If you are under hospice care, Part A will sometimes cover some costs that Medicare normally does not include, like spiritual and grief counseling.
Inpatient care can be covered for places like
- Participation in a qualifying clinical research study
- Critical access hospitals
- Inpatient rehabilitation facilities
- Long-term care hospitals
- Mental health care
- Acute care hospitals
Keep in mind that Part A does not cover a private room unless it is considered medically necessary.
Home Health Care
You also have home health care benefits that are covered when considered to be medically necessary and get ordered by your doctor.
These home health care services can include:
- Physical therapy
- Speech-language pathology services
- Part-time or intermittent skilled nursing care
- Part-time or intermittent home health aide services
- Occupational therapy
- Medical social services
Keep in mind that Part A of Medicare will not cover any type of 24-hour home care, meals, or homemaker services if they aren’t related to your treatment.
It also won’t cover things like help with bathing and dressing, if that is the only care that you need.
Your home health care must be provided by a Medicare-certified home health agency, and a doctor must certify that you are home-bound.
The Three Most Commonly Asked Questions About: Medicare Part A
Medicare Part B (Medical)
The next part of Medicare is going to be Part B, this part is responsible for your doctor’s visits.
It is going to mainly be used for outpatient services that are considered to be medically necessary.
It is going to include coverage for things like doctor office visits, preventative care, lab tests, chemotherapy, ambulance rides, diagnostic imaging surgeries or even kidney dialysis.
Medicare Part B is just as important as Part A and together they make up coverage for both at the hospital and outside of the hospital.
Part B Premiums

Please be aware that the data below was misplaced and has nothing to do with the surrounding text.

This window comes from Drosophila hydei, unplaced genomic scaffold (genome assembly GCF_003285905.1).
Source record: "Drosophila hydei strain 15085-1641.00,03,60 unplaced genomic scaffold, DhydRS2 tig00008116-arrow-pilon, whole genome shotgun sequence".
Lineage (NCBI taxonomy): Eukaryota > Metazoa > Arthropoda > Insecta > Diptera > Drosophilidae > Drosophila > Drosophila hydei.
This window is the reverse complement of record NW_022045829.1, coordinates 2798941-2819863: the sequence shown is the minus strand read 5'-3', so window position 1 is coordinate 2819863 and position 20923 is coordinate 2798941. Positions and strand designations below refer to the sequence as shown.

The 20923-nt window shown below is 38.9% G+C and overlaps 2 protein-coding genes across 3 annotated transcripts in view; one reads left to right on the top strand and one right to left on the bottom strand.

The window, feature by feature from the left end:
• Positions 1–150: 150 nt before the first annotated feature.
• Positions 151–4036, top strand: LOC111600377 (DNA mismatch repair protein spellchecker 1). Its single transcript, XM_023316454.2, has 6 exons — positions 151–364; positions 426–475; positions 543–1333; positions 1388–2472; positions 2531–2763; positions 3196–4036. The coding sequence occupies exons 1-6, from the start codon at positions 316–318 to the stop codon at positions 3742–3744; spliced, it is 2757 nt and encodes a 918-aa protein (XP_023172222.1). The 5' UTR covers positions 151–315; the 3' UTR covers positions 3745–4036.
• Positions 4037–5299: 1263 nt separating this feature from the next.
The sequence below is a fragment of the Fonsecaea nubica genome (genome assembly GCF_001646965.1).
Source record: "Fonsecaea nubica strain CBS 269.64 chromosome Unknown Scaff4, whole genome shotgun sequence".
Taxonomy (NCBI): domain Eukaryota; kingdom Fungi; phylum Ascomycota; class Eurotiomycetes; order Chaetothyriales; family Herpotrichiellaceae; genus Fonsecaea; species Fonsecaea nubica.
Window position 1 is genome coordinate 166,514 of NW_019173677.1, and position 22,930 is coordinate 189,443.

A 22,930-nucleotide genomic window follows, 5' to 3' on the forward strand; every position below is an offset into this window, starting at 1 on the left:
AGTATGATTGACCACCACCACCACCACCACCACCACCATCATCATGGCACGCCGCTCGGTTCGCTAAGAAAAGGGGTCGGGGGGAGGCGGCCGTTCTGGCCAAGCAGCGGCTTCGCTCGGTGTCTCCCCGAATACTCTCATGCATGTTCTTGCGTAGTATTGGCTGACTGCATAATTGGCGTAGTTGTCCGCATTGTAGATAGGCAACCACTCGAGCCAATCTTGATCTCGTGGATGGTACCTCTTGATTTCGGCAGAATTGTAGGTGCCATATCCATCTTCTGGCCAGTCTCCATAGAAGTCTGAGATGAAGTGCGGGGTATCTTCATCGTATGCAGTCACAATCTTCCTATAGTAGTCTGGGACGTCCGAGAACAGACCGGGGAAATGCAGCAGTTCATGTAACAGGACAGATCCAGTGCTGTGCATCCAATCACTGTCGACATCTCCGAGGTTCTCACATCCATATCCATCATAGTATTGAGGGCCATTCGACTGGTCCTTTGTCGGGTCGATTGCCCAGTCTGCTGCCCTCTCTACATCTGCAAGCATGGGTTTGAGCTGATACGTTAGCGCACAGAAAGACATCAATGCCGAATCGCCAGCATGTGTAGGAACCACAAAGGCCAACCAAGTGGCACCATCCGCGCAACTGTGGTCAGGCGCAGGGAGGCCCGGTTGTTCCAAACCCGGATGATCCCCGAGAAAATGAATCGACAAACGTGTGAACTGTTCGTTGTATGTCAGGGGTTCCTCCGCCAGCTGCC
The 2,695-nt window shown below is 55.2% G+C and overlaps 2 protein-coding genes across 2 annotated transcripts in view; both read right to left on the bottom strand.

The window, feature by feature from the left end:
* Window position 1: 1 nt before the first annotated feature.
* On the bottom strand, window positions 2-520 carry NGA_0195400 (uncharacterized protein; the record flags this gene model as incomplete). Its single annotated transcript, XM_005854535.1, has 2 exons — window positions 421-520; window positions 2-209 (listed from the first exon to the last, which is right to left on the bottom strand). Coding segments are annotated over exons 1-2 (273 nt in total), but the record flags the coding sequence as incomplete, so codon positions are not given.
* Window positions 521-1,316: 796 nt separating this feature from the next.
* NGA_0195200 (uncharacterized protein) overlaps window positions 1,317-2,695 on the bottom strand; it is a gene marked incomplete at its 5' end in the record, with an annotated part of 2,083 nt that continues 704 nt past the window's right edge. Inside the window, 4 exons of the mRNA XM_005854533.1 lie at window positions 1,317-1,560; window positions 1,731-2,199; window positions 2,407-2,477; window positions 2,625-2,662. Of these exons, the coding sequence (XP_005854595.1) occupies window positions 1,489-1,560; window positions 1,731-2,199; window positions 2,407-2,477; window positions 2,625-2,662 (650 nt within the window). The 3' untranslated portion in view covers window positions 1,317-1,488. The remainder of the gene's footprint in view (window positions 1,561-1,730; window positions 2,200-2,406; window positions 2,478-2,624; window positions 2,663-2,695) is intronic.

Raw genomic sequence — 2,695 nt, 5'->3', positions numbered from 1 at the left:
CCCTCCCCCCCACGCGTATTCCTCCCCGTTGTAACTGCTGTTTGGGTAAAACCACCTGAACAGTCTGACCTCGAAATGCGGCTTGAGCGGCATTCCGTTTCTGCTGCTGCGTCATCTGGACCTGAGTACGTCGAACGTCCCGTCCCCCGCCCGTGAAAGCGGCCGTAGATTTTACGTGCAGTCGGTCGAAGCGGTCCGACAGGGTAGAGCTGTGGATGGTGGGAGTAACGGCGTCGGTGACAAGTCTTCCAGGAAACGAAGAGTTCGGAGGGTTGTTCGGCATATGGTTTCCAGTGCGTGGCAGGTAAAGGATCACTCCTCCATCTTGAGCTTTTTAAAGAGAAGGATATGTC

There is definitely a chance that your Part B Medicare premiums may go up every year and there is no way to figure out by how much.
For 2022 the standard monthly premiums for Part B will be $170.10 and if you have Social Security benefits it will be deducted from your benefits automatically. Keep in mind that if you are a higher income earner, then you will pay more for your Part B premiums. You can check to see if you fall into the higher income earner category here.
Part B Coverage
There are a ton of things that you are covered for under Medicare Part B so we put together a list of the items.
Remember that you need to look at the specifics of how each benefit will work when you sign up for your Part B coverage.
Diabetes Self Management Training
Durable Medical Equipment
Emergency Room Services
Hearing & Balance Exams
Kidney dialysis services and supplies
Mental health care (outpatient)
Outpatient medical and surgical services and supplies
Prescription Drugs (limited)
Prosthetic and orthotic Items
Rural health clinics and free or low-cost health clinics
Screenings (tests and scans)
Second surgical opinions
Smoking cessation (help to quit smoking)
Transplants and immunosuppressive drugs
Urgently needed care
3 Questions You Should Ask About Medicare Part B
Medicare Part C (Medicare Advantage)
So, Part C of Medicare is different than Part A & Part B in that it is actually you obtaining your Medicare benefits through private insurance companies.
Part C is most known as Medicare Advantage.
These Advantage plans are basically private health plans that you can sign up for instead of Original Medicare.
You will still get Parts A & B of Medicare, and some of them come with Part D as well, all from one private insurance company.
These Advantage plans usually offer a few more benefits than original Medicare; however, some of them will carry an additional monthly premium.
If you are considering an Advantage plan, then you should also think about if you would prefer a Medicare Supplement plan as well.
Types of Medicare Advantage Plans